Help Privacy Policy Disclaimer
  Advanced SearchBrowse




Journal Article

Aging process of metal/epoxy laminates investigated with X-ray photoelectron microscopy and spectroscopy


Grunze,  M.
Cellular Biophysics, Max Planck Institute for Medical Research, Max Planck Society;

Fulltext (restricted access)
There are currently no full texts shared for your IP range.
Fulltext (public)
There are no public fulltexts stored in PuRe
Supplementary Material (public)
There is no public supplementary material available

Kinzler, M., Grunze, M., Blank, N., Schenkel, H., & Scheffler, I. (1994). Aging process of metal/epoxy laminates investigated with X-ray photoelectron microscopy and spectroscopy. Journal of Adhesion, 45(1-4), 207-226. doi:10.1080/00218469408026639.

Cite as: https://hdl.handle.net/21.11116/0000-0001-A43B-4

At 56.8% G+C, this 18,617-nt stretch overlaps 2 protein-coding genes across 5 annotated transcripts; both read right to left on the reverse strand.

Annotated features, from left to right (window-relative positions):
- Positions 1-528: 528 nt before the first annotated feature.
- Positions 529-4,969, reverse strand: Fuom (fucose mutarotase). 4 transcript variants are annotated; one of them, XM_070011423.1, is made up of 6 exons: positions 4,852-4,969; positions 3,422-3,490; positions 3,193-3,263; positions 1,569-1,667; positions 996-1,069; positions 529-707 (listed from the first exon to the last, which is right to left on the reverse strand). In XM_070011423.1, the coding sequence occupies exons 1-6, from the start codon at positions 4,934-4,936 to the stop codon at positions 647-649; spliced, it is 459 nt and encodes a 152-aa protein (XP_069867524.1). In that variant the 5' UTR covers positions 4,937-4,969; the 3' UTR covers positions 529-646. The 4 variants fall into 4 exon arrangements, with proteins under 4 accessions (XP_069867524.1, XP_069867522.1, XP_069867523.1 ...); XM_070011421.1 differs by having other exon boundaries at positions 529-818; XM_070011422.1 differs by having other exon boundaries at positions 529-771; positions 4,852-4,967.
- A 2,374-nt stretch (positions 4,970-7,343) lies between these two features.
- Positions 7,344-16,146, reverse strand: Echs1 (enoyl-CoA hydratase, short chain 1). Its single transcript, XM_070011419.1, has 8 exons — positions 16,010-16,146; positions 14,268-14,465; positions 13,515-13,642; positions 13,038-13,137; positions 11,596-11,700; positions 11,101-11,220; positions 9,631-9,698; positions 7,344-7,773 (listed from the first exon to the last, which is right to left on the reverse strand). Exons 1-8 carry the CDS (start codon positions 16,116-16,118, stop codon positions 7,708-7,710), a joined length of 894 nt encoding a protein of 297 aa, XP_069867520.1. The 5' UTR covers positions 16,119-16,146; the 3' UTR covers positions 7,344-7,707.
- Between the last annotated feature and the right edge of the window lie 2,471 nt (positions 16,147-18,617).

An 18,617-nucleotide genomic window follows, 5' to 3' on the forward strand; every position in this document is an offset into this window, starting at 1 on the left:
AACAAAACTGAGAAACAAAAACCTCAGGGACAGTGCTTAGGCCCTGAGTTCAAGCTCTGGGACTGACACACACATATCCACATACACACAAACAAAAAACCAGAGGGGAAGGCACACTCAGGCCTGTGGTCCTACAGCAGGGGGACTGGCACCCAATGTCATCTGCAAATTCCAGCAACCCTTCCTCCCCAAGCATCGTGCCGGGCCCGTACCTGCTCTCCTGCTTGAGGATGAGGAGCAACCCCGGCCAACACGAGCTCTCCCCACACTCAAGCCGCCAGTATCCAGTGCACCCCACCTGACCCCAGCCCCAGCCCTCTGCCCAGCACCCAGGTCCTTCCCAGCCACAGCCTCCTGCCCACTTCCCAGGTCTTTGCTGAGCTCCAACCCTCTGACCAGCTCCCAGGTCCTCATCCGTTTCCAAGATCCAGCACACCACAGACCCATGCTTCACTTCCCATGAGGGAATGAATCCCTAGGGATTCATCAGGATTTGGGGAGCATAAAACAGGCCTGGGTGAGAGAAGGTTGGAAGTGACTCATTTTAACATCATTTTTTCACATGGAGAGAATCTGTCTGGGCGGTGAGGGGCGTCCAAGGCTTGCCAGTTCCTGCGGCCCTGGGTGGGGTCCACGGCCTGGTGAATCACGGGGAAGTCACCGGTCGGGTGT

In this article we describe the application of X-ray photoelectron spectroscopy to epoxy/dicyandiamide laminates on zinc galvanized steel which were aged under different environmental conditions involving high humidity and temperatures. X-ray photoelectron microscopy allows us to identify the distribution of chemical elements with a lateral resolution of 10μm. Areas selected in the microscopy mode were then analyzed in the spectroscopy mode in order to get information on the local chemical composition. We compared the spectroscopic features of the aged but freshly delaminated surfaces of samples stored under ambient conditions at room temperature with samples exposed to the “Kataplasmann” and the “KWT” test, respectively. Furthermore, a comparison was made with a model sample which was prepared in vacuum and on which the curing process was investigated. Though there is no substantial loss in the lap-shear strength of the samples, we find drastic spectroscopic changes in the Kataplasma and KWT treated samples compared with the sample kept at room temperature. We conclude that the chemical changes induced by these tests cause an internal interphase boundary between the epoxy/metal interface and the bulk adhesive along which delamination occurs. Comparison with the behavior of the water-vapor-treated model sample gives evidence that hydrolysis is the main reaction in these tests. The results described here complement our former study.